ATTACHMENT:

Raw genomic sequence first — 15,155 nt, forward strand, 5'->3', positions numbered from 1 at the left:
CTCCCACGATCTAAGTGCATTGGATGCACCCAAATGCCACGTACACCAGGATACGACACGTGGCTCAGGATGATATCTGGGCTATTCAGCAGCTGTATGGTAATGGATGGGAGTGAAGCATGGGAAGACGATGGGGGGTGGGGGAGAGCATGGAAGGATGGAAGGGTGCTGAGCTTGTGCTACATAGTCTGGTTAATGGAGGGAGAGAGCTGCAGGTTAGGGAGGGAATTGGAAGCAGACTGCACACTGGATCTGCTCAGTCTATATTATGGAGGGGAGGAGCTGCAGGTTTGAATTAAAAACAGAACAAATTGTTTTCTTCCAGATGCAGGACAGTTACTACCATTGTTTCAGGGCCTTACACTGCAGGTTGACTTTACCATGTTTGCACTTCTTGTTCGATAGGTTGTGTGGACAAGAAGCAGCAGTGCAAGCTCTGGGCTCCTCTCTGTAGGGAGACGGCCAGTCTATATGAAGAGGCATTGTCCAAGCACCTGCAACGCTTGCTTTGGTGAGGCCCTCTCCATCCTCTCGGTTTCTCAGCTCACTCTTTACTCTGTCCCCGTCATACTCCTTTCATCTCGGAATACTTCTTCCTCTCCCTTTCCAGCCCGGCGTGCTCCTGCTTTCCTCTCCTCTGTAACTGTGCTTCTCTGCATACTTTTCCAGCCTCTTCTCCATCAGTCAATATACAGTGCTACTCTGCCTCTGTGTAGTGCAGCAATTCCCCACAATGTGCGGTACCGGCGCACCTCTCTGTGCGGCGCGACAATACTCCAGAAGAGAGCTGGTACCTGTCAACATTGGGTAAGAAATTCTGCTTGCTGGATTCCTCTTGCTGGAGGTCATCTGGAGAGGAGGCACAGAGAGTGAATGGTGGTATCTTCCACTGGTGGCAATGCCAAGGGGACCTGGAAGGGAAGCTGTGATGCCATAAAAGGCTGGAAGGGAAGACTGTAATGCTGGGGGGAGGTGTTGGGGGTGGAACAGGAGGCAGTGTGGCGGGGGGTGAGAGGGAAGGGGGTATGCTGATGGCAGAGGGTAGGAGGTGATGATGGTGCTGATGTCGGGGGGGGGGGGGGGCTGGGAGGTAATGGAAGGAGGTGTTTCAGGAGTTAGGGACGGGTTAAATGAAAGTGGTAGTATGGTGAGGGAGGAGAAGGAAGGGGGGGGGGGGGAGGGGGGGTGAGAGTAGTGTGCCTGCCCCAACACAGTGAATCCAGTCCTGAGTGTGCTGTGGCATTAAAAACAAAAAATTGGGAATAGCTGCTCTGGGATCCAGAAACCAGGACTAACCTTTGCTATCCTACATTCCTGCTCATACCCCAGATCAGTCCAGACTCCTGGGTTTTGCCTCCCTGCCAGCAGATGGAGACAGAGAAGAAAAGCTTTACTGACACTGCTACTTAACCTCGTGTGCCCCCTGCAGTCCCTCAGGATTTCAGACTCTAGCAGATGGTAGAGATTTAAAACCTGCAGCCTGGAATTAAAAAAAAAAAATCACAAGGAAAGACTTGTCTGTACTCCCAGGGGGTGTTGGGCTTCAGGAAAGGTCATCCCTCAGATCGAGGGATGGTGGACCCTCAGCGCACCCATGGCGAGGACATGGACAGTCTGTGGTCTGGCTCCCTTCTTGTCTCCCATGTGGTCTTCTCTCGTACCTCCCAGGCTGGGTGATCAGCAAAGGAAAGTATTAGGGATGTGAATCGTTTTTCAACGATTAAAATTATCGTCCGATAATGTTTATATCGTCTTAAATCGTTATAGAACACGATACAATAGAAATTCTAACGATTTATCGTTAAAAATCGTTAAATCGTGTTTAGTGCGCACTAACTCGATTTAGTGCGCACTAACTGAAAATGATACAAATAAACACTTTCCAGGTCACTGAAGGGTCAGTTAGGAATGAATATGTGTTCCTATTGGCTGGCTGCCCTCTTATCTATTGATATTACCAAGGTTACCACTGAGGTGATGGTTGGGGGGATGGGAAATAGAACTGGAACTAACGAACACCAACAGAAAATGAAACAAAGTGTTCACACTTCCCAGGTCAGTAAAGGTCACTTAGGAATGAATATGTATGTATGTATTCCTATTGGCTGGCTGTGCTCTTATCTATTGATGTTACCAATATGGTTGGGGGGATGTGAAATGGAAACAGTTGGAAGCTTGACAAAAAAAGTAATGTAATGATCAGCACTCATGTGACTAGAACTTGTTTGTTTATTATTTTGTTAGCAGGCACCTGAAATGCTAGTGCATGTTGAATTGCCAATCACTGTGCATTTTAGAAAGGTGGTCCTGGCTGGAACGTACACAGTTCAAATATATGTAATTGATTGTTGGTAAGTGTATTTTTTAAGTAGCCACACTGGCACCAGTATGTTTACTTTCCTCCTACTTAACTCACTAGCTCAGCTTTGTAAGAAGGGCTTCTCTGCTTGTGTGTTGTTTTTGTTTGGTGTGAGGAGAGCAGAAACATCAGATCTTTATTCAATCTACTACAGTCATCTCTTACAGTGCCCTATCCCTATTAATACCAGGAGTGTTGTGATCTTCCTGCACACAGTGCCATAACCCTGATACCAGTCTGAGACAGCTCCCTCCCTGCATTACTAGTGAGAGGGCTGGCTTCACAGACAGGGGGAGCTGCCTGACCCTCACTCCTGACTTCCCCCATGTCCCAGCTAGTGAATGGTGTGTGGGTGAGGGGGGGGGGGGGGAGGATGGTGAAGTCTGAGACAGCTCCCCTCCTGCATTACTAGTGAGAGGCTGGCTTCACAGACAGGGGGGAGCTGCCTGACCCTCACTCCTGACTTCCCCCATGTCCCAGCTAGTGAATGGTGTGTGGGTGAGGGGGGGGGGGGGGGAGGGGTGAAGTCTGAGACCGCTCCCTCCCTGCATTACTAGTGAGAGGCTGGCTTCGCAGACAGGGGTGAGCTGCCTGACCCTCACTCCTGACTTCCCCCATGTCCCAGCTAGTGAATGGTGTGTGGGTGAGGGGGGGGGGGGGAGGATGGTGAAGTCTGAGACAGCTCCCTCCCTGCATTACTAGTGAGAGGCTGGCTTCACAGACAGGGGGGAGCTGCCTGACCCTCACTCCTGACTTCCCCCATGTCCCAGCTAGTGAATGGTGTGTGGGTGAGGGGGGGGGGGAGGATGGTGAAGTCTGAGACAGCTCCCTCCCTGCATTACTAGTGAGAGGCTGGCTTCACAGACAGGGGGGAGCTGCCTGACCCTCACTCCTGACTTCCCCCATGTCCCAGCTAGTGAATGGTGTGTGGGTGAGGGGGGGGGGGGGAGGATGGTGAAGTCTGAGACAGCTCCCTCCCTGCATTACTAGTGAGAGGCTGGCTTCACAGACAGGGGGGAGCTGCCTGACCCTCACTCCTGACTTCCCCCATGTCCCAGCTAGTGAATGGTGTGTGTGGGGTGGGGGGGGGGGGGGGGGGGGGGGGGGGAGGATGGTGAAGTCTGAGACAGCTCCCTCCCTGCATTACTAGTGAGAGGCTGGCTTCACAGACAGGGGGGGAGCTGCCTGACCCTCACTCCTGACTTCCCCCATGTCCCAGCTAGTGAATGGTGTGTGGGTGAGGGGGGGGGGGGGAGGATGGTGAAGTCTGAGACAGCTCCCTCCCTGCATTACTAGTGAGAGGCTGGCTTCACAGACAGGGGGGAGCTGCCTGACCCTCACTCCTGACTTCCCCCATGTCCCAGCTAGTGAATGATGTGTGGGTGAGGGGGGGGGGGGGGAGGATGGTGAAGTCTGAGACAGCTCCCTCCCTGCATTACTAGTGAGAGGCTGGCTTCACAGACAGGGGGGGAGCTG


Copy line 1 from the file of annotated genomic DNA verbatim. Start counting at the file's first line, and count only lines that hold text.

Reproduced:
Raw genomic sequence first — 15,155 nt, forward strand, 5'->3', positions numbered from 1 at the left: